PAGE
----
We start the Hunt for Keats’ House with a collection of observations from local sources over the past 100 years or so. I would particularly like to thank the Teign Heritage Centre in Teignmouth and the Devon Heritage Centre in Exeter for access to the materials they hold and for the brilliant assistance I have received from the archivists most of whom (if not all) work on a voluntary basis. Their resources have helped in this and the subsequent sections.
There is a lot of information here so I have spread it over two posts.
Beatrix F Cresswell – 1901
We start 117 years ago in 1901 when Beatrix F Cresswell wrote a book “Teignmouth, its History and its Surroundings”. Born 1862, she was the daughter of the Reverend Richard Cresswell of Teignmouth and was a diarist and a prolific writer of historical works mainly about the churches of Devon but extending to books such as the above and other places and historical aspects of Devon.
In her book is a section on Keats and she mentions the issue of where Keats lived:
“A year or two ago, Dr Lake and Mr H Buxton Forman, C.B. (the latter then busy in searching for memorials of Keats), were at some pains to ascertain, if possible, the house in which he stayed. By studying his letters they concluded that the young poet lodged in a house (now 35, Strand) at the corner of Queen Street, a turning toward the river. Then, as now, there was a shop close by, and the pretty milliners who kept it seemed to have been no small attraction to the young gentleman as yet ‘to fortune and to fame unknown’, who was busy revising and finishing his ‘Endymion’, begun the year previously in the Isle of Wight, but which was issued from Teignmouth, the author’s preface bearing the date, ‘Teignmouth, April 10th, 1818.’”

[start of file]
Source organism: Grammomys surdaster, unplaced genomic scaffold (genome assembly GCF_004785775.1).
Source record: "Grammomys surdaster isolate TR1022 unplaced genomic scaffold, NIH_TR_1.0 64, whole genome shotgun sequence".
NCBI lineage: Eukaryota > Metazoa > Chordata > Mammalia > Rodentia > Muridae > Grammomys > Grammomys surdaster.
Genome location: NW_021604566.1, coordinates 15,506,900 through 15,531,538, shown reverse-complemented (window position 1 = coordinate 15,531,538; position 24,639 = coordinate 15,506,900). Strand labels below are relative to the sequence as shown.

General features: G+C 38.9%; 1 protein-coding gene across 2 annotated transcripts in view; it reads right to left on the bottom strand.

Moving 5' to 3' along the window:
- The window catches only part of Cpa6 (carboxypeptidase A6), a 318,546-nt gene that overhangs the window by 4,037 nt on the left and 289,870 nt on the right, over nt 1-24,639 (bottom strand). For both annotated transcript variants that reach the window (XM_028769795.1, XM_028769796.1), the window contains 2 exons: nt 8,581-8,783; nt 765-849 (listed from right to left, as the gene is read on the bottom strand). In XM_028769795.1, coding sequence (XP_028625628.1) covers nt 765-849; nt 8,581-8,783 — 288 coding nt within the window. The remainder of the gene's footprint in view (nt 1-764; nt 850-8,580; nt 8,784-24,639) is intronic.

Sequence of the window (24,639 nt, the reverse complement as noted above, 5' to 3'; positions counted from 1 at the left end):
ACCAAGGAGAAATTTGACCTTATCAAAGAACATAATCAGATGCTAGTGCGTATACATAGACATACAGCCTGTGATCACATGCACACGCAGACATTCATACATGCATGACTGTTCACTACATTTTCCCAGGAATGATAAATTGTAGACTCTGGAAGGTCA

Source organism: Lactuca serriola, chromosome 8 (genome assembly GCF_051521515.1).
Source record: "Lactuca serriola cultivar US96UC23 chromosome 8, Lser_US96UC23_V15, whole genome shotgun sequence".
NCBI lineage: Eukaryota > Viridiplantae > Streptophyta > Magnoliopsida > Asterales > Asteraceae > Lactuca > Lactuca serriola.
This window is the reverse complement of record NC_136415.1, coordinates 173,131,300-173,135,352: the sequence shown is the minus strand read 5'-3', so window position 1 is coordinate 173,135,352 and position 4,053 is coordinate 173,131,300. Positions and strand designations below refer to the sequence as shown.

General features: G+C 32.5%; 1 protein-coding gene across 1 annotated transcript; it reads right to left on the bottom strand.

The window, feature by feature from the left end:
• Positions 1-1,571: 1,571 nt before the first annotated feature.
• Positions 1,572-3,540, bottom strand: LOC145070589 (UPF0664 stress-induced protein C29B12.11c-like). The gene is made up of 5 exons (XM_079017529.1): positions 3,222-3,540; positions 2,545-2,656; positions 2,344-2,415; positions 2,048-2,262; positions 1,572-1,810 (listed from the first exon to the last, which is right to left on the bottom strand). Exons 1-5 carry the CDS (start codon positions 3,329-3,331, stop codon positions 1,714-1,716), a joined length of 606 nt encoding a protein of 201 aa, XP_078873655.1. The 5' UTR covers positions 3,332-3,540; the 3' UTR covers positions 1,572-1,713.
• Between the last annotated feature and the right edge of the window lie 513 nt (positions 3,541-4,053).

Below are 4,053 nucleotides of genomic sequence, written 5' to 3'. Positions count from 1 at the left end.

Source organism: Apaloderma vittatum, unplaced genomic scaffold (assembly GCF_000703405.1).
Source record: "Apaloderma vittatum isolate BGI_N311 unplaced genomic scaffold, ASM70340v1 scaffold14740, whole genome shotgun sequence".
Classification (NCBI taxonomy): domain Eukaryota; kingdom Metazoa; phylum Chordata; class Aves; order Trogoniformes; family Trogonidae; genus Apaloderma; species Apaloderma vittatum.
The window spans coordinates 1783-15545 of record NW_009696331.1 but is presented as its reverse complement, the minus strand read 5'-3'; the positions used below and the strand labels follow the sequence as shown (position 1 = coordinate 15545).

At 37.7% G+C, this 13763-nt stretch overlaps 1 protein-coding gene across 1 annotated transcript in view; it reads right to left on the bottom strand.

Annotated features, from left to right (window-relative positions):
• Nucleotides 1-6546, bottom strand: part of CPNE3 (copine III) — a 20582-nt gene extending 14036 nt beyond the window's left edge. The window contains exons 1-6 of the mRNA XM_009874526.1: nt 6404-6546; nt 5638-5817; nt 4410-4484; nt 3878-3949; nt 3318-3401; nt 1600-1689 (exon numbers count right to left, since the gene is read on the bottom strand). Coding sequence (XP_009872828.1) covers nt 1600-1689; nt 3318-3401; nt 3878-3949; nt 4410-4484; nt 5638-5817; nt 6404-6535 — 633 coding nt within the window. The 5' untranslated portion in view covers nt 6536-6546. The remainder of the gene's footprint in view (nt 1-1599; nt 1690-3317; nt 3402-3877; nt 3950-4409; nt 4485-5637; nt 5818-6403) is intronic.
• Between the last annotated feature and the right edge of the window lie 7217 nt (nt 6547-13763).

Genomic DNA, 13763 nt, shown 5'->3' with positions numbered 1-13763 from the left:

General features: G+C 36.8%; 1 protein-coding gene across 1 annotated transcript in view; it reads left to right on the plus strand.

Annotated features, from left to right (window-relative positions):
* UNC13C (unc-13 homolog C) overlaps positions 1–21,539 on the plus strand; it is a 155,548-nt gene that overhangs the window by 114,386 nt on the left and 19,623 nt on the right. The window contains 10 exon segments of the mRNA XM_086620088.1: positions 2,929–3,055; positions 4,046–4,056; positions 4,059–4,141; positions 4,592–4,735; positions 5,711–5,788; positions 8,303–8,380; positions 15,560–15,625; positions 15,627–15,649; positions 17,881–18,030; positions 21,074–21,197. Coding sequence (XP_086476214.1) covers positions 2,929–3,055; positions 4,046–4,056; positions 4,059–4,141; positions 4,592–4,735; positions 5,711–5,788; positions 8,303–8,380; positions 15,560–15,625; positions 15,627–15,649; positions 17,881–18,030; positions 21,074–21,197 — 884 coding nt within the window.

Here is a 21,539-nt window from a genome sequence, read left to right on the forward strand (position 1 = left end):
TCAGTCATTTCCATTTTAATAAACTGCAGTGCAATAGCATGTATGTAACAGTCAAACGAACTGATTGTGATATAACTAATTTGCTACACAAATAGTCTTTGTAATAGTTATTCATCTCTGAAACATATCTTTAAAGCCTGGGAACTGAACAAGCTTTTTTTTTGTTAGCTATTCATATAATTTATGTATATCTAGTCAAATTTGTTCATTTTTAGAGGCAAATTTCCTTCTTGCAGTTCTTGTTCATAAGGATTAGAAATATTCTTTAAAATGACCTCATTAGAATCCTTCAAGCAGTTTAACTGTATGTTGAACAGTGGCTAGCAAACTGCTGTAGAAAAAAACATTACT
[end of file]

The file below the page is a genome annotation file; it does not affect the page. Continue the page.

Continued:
There is a sketch in the book showing the house identified – the same as the pink bow-windowed contender mentioned in the previous post.
How valid is this reference? We do know that Beatrix Cresswell made mistakes. There is a critique of this book in “Devon Notes and Queries, January 1900 to October 1901”, edited by PFS Amery, John S Amery and J Brooking Rowe FSA. They say:
“This is a well written and prettily got up little volume ….. Our fair authoress must, however, enlist the services of someone who will prevent her from making such a mistake as to suppose that the surname of the Vicar of Kingsteignton was Huish, it was Richard Adlam.”
Also, earlier in her section on Keats Cresswell states that he “spent a winter and spring in Teignmouth”, whereas he was in Teignmouth only for two months at the start of Spring. She may have been confused by the stay of all the brothers.
Fred C Frost, FSI – 1910
A letter by Fred C Frost disputing Beatrix Cresswell’s claims appeared in a local newspaper on 14th April 1910 under the heading “Bygone Teignmouth Worthies”. I don’t know who Mr Frost was but he obviously had an interest in and knowledge of local history and was a regular contibutor to a London publication “Notes and Queries: A Medium of Intercommunication for Literary Men, General Readers, Etc.” This newspaper cutting was contained in a file “Notes on Old Teignmouth” compiled by H Parry and held at the Devon Heritage Centre.